A guide in England, Part III

Kent is a wonderful county and full of all kinds of beauties; lovely wooded areas filled with bluebells and snowdrops, grassed hills, rolling country roads in and out of old picturesque villages, and fantastic views.

One of the best was in fact at Livingstone Lodge itself, overlooking the English Channel and with a sight, on a clear day, of France (not that the English cared much to see France I felt).

View from Livingstone Lodge overlooking Romney Marsh and, in the distance, the English Channel

The opening night the lodges second season (my first) was where I met the animal director of Howletts, which is Port Lympne’s sister park and the first estate of the two acquired by the original owner, John Aspinall. We chatted quite a bit that evening and he left me his business card for if I ever needed any assistance with anything. A few days later I decided to take advantage of this brief encounter with him; Howletts was advertising a primate keeper position and I phoned and asked him if he could set Polly up for an interview, no more.

Sometimes all you need is the ability to get to the interview stage and he helped her with that. I was confident she would need no further help to land the position and I was right. She was hired and soon was leaving Linton and on her way down to Howletts, and closer to me.

Initially Polly had keeper accommodation on site which suited us quite well and was something to take advantage of in the evenings. It meant that for my two nights of the week we got to enjoy Howletts after hours. We would take a wander around the park in the evenings (a privilege for staff only) and simply the best time of day to enjoy the animals with nobody else around. We often said what a great experience this would be as a VIP tour offered maybe once a month for limited groups of guests; but that would surely have spoilt our fun. Polly was raising a moorhen chick at the time, a rehab case that had come down with her from Linton zoo, so this nothing little black ball would get its ridiculous long legs taken for exercise past the tiger enclosures and on down to the gorillas.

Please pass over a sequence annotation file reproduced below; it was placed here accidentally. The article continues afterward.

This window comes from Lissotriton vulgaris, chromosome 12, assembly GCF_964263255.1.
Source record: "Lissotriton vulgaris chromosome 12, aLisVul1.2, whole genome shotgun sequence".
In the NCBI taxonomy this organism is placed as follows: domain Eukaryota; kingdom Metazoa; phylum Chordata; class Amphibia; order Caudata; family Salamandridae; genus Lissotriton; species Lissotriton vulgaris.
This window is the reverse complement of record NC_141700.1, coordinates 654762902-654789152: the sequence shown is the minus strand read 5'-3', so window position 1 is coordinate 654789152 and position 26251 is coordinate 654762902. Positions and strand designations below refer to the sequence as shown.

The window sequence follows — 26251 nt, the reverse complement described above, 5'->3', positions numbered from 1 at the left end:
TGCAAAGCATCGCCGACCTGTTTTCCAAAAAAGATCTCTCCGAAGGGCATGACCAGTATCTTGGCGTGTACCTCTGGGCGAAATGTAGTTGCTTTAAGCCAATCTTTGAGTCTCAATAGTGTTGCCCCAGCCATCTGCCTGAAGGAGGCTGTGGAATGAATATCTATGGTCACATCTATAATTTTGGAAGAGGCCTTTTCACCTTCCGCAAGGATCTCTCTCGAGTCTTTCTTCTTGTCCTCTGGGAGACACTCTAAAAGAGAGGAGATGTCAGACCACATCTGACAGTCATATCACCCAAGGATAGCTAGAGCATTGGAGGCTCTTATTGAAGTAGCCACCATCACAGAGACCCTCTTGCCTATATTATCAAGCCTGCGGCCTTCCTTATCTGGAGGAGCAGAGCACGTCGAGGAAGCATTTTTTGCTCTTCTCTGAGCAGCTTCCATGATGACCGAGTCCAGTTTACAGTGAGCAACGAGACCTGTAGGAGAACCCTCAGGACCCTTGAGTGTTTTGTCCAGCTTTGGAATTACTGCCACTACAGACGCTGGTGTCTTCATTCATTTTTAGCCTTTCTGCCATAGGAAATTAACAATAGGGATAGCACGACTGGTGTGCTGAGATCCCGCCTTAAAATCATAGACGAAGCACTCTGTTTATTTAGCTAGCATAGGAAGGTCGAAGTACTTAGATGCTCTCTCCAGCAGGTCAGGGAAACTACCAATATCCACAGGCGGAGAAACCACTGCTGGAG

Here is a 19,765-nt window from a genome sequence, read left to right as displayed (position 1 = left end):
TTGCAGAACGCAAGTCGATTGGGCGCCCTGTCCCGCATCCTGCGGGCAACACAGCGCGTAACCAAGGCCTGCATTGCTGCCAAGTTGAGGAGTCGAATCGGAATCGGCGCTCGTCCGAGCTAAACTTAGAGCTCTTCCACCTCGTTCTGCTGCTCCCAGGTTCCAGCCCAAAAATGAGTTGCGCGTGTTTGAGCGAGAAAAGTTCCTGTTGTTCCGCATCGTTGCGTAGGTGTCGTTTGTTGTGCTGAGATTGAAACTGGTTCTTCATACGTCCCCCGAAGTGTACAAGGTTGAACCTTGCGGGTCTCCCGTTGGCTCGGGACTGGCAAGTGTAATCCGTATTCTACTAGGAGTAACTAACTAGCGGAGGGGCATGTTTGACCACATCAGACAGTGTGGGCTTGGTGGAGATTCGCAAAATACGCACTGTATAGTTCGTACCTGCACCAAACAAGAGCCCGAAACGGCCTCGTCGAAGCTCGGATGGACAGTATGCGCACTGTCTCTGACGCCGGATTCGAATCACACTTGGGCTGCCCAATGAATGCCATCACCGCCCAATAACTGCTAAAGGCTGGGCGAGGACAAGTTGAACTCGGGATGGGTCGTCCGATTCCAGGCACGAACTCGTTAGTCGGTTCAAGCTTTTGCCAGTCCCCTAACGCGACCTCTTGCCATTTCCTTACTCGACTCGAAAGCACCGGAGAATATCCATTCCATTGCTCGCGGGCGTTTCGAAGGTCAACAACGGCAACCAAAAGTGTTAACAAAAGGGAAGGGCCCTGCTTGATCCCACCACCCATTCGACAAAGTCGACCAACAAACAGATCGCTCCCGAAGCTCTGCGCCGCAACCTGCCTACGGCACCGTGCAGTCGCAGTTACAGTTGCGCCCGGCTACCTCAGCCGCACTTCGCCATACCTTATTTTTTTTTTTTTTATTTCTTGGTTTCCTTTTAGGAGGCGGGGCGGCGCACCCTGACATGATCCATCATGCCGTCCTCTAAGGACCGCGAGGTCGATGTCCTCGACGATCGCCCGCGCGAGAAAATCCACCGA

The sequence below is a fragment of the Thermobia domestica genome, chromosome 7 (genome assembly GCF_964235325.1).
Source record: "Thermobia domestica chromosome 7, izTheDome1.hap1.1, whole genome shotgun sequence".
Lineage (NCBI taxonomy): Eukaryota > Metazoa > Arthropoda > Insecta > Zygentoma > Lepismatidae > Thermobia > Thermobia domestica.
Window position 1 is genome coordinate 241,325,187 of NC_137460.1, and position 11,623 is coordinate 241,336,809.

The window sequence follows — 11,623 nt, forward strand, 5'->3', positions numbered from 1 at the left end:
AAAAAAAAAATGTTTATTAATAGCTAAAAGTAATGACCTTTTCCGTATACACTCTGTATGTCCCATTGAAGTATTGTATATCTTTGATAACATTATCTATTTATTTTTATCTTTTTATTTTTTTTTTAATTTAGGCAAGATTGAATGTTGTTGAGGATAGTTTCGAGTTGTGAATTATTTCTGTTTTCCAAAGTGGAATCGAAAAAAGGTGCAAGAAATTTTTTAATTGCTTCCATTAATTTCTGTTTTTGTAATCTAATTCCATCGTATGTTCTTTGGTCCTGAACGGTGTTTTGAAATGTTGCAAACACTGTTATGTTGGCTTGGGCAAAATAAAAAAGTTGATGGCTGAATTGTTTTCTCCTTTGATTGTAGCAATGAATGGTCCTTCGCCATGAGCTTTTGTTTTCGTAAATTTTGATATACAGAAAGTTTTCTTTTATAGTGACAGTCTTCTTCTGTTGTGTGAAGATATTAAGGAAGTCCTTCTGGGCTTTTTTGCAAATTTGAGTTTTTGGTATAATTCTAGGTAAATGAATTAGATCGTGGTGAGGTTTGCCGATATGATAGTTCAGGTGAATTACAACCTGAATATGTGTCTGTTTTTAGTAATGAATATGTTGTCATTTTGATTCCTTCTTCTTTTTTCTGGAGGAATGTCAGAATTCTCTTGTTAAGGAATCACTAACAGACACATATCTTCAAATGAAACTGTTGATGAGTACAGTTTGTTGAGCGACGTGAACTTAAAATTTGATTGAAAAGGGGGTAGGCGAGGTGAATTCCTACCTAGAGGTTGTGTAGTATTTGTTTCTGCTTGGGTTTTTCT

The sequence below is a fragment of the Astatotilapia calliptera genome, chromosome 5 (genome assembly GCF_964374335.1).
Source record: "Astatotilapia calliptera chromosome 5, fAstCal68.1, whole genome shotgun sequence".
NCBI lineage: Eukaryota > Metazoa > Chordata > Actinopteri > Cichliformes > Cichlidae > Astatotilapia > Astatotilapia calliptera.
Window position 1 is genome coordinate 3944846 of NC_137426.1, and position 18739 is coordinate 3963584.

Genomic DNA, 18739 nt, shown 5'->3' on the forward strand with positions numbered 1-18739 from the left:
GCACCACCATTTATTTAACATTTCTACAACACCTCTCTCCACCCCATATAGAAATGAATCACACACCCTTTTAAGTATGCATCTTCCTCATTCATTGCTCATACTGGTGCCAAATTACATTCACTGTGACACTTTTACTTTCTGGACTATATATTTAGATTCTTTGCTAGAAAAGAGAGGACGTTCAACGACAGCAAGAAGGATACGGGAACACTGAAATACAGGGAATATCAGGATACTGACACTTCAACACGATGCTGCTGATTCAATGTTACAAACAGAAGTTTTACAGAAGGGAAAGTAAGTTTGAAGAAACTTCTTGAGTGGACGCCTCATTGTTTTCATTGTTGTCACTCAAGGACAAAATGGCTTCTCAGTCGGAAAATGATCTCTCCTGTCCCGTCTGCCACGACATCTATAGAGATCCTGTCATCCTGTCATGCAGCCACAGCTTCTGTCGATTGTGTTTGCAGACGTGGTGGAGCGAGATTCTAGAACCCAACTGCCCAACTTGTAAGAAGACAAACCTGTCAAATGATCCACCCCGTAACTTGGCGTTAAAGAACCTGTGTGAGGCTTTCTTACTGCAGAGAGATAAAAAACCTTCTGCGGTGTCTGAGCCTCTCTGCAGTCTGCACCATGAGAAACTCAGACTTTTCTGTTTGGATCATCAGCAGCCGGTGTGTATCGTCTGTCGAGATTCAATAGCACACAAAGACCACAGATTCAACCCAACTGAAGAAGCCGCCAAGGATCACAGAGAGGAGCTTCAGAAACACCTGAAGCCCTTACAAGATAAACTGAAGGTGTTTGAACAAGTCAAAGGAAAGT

Bumble, a moorhen chick

Bumble, a moorhen chick

We couldn’t help but feel nervous at the intense interest the tigers would take in this tiny bird, and felt it was almost incentive enough for a big cat to come scaling over the roofless fence. But we all kept to our respective territories and the moorhen grew fast and was subsequently released down in Cornwall.

The zoo animals are much more natural in the evenings, everything is quiet and they come into their own. I’m not saying that the visitors were a disturbance as such; just that for most, this was the time to wake up, to call, to check their territory and generally exhibit some very innate behaviours.

Considering the fact that as a keeper your place of work is in full public view, we are daily having to politely smile at inane comments thrown by unthinking visitors – “look at that funny animal”, and “I wonder what that species is?”, and “what does this odd looking animal eat?”, and “does it talk?” etc, etc, etc; all referencing to a keeper inside an enclosure at the time. I’ve never been able to understand the ability to unintentionally disrespect someone’s workplace.